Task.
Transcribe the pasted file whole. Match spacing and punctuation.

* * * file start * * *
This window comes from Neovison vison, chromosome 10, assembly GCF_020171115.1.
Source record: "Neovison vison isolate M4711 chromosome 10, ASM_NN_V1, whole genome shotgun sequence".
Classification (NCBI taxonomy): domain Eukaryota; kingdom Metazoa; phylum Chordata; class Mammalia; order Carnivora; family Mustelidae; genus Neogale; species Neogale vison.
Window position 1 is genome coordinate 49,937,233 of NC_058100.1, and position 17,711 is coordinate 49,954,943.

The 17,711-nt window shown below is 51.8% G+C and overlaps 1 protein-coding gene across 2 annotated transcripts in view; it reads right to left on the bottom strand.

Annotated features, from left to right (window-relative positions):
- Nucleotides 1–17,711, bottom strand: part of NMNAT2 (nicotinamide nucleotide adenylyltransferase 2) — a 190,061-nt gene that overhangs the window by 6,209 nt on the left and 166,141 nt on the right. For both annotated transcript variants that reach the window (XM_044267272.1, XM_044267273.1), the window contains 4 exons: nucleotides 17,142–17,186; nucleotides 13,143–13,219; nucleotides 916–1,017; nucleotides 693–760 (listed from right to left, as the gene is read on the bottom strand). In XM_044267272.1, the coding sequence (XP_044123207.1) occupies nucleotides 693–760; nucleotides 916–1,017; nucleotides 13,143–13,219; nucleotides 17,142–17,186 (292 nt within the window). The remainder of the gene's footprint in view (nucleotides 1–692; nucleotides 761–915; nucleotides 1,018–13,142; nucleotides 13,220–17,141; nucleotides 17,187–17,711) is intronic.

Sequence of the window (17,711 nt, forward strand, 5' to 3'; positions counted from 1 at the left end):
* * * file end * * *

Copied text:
This window comes from Neovison vison, chromosome 10, assembly GCF_020171115.1.
Source record: "Neovison vison isolate M4711 chromosome 10, ASM_NN_V1, whole genome shotgun sequence".
Classification (NCBI taxonomy): domain Eukaryota; kingdom Metazoa; phylum Chordata; class Mammalia; order Carnivora; family Mustelidae; genus Neogale; species Neogale vison.
Window position 1 is genome coordinate 49,937,233 of NC_058100.1, and position 17,711 is coordinate 49,954,943.

The 17,711-nt window shown below is 51.8% G+C and overlaps 1 protein-coding gene across 2 annotated transcripts in view; it reads right to left on the bottom strand.

Annotated features, from left to right (window-relative positions):
- Nucleotides 1–17,711, bottom strand: part of NMNAT2 (nicotinamide nucleotide adenylyltransferase 2) — a 190,061-nt gene that overhangs the window by 6,209 nt on the left and 166,141 nt on the right. For both annotated transcript variants that reach the window (XM_044267272.1, XM_044267273.1), the window contains 4 exons: nucleotides 17,142–17,186; nucleotides 13,143–13,219; nucleotides 916–1,017; nucleotides 693–760 (listed from right to left, as the gene is read on the bottom strand). In XM_044267272.1, the coding sequence (XP_044123207.1) occupies nucleotides 693–760; nucleotides 916–1,017; nucleotides 13,143–13,219; nucleotides 17,142–17,186 (292 nt within the window). The remainder of the gene's footprint in view (nucleotides 1–692; nucleotides 761–915; nucleotides 1,018–13,142; nucleotides 13,220–17,141; nucleotides 17,187–17,711) is intronic.

Sequence of the window (17,711 nt, forward strand, 5' to 3'; positions counted from 1 at the left end):